One of the major characteristics that Beowulf and Hamlet share is the fact that they both rid Denmark of a treacherous monster who poses a serious threat to the land. Beowulf uses his warrior-like skills to fight and conquer a physical monster who literally haunts the swamps outside the state and plagues it with murderous acts. Hamlet’s monster is also one who commits murderous acts, though this is in the form of his uncle Claudius who kills the King (Hamlet’s father) and usurps the Danish throne.
The two men, Hamlet and Beowulf, are thrown into these battles as youth, and both take on the challenge willingly. In fact, Beowulf travels from Geatland specifically to meet the challenge of fighting Grendel. Hamlet too takes it upon himself to kill Claudius as soon as he finds out that this man has been the agent of his father’s death. Another characteristic that both Hamlet and Beowulf share is their death and the method in which this occurs. Both are defeated in their final efforts at ridding their homelands of the evil that had infiltrated.
In fact, both die though their efforts are successful. Beowulf dies at the hand of the final monster (the dragon) whom he succeeds in slaying, but who also deals Beowulf a deathly blow that eventually kills him. Hamlet also has a similar experience in that, while he is able to slay Claudius by the end of the play, he is caught with a poisoned sword and eventually expires after all his enemies have died. The two characters die by peripheral (yet fatal) blows given them during the melee. Both show bravery by continuing to fight even while they are mortally wounded.
Eventually, both succumb to the serious wounds they have acquired, yet they die in the victory of knowing they have defeated their enemies. Beowulf and Hamlet also differ in many ways, one of which is the character that they show throughout the play. While Beowulf displays a warrior-like character, Hamlet shows himself to be fearful and awkward in acting out the desires of his heart. Beowulf is eager to come to the aid of the King of Denmark, and he pauses only to partake of the feast given in his honor before he sets out to kill Grendel.
When he encounters the monster, he loses no time in indecision but immediately performs the actions necessary to kill the beast. In fact, Beowulf fights three ferocious beasts throughout the story with the same vivacity and fierceness. Hamlet differs from Beowulf in his character, and he displays the tendency to employ a much more subdued and stealthy course of action. Though he too determines to defend the honor of Denmark’s (former) king by killing his murderer, he demonstrates a greater portion of dalliance and indecision than does Beowulf.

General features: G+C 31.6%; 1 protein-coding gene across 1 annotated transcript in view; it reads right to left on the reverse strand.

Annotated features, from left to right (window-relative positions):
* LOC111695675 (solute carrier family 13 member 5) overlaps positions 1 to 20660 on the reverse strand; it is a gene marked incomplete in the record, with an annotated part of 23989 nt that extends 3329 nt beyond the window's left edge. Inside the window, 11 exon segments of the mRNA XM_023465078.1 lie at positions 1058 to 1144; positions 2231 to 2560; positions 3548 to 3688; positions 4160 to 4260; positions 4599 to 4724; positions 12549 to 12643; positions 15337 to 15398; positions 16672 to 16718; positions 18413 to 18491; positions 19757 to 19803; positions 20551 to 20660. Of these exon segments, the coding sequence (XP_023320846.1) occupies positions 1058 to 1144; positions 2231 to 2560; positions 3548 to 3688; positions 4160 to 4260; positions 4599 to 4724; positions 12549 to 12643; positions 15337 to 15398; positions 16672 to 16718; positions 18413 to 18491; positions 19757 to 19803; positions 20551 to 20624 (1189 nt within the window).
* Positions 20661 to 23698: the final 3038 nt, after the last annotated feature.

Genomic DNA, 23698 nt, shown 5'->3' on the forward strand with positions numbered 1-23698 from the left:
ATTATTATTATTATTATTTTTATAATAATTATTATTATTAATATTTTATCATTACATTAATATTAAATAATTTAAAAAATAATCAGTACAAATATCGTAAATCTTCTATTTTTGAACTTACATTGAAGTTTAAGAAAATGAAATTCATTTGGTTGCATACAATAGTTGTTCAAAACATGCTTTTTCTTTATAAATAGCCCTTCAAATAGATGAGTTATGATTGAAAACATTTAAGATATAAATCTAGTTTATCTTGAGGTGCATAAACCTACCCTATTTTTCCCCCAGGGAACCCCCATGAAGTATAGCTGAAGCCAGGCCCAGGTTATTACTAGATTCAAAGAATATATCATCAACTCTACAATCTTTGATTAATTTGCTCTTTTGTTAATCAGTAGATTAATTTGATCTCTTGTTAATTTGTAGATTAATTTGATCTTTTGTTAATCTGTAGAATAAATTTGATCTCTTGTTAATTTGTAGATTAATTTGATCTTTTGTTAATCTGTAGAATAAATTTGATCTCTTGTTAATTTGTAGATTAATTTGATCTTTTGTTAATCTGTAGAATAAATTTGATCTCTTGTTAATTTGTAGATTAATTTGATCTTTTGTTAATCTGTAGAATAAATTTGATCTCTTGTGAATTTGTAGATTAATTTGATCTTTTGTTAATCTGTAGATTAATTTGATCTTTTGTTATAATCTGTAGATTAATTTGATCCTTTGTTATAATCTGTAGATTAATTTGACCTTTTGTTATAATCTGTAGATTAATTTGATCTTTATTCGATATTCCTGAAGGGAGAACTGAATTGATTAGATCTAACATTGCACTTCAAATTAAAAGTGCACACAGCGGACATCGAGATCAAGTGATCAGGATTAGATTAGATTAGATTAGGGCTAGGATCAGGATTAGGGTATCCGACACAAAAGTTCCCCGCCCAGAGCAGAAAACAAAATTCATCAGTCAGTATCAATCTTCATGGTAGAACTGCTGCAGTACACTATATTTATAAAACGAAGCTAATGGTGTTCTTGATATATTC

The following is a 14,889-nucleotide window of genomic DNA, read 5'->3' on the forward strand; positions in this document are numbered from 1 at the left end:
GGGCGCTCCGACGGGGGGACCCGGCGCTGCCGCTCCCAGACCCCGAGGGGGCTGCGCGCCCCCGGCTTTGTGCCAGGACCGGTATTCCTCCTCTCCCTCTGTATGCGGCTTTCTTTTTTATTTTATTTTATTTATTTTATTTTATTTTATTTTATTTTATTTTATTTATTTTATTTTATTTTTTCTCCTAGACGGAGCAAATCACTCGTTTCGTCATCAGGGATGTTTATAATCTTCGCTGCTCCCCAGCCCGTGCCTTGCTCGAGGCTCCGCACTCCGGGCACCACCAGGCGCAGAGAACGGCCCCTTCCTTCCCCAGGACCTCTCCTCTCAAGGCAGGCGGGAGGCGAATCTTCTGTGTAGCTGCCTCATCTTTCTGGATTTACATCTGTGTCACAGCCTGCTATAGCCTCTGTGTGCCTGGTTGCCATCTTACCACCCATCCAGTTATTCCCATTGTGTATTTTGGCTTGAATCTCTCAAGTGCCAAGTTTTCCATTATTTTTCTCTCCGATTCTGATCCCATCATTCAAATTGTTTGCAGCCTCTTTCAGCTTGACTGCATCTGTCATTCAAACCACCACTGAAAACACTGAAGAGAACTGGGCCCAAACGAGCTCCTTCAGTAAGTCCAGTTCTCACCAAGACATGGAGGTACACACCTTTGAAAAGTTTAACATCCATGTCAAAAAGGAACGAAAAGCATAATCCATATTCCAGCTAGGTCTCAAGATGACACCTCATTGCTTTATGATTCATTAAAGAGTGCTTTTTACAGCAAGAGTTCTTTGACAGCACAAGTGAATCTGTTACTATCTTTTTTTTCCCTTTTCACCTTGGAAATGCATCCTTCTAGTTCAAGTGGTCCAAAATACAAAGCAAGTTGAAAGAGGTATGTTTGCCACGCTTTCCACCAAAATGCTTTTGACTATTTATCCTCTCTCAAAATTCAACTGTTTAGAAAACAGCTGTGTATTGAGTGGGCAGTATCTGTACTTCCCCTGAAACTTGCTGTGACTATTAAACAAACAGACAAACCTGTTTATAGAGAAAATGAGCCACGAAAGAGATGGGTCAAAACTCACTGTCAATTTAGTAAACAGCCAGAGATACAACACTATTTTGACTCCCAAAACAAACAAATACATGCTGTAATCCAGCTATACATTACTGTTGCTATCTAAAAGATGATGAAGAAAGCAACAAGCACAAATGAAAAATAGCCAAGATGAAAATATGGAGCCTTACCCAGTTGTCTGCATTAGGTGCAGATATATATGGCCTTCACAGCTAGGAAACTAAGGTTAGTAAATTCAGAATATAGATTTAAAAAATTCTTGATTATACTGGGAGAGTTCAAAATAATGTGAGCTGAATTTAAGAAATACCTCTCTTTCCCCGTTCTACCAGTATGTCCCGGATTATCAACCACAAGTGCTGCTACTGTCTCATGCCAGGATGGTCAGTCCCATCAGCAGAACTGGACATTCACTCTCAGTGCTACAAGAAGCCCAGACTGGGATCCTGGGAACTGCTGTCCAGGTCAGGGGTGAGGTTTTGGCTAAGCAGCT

When he gets his first chance to kill Claudius, his idle thoughts concerning the condition of Claudius’ heart (while praying) leads him to forfeit that chance and allow Claudius to live. He fails in his pursuits far more than Beowulf does too, because in his second attempt to kill Claudius, he ends up killing Polonius instead. In these ways, Hamlet shows himself to lack self confidence in a manner that is vastly different from Beowulf the ready warrior. Beowulf and Hamlet show differences in the tenure of their lives and the fulfilment of their royal destinies.
Hamlet, unlike Beowulf, fails to ascend to the throne to which he is heir. He dies before the throne falls vacant and also fails to prove King Claudius a usurper in any effort to gain his rightful place on the throne. Beowulf, on the other hand, is able to spend fifty years as ruler of his Geat kingdom. In addition to this, Beowulf differs from Hamlet in his ability to live out his live and to attain old age. He is able to demonstrate his strength as a ruler for many years and to gain the respect of his subjects.
Hamlet, who dies young, is unable to do any of this. He is never able to command the subjects over whom he was destined to rule precisely because of the fact that his life ends tragically in his youth. Therefore, while both men perform in the role of princes during their youth, Beowulf becomes promoted to the level of king while Hamlet dies with all his potential. Works Cited Beowulf. The Harvard Classics, Volume 49. Frances B. Grummere (Trans. ) 1910. P. F. Collier & Son, 1993. Shakespeare, William. Hamlet. London: Penguin, 1994.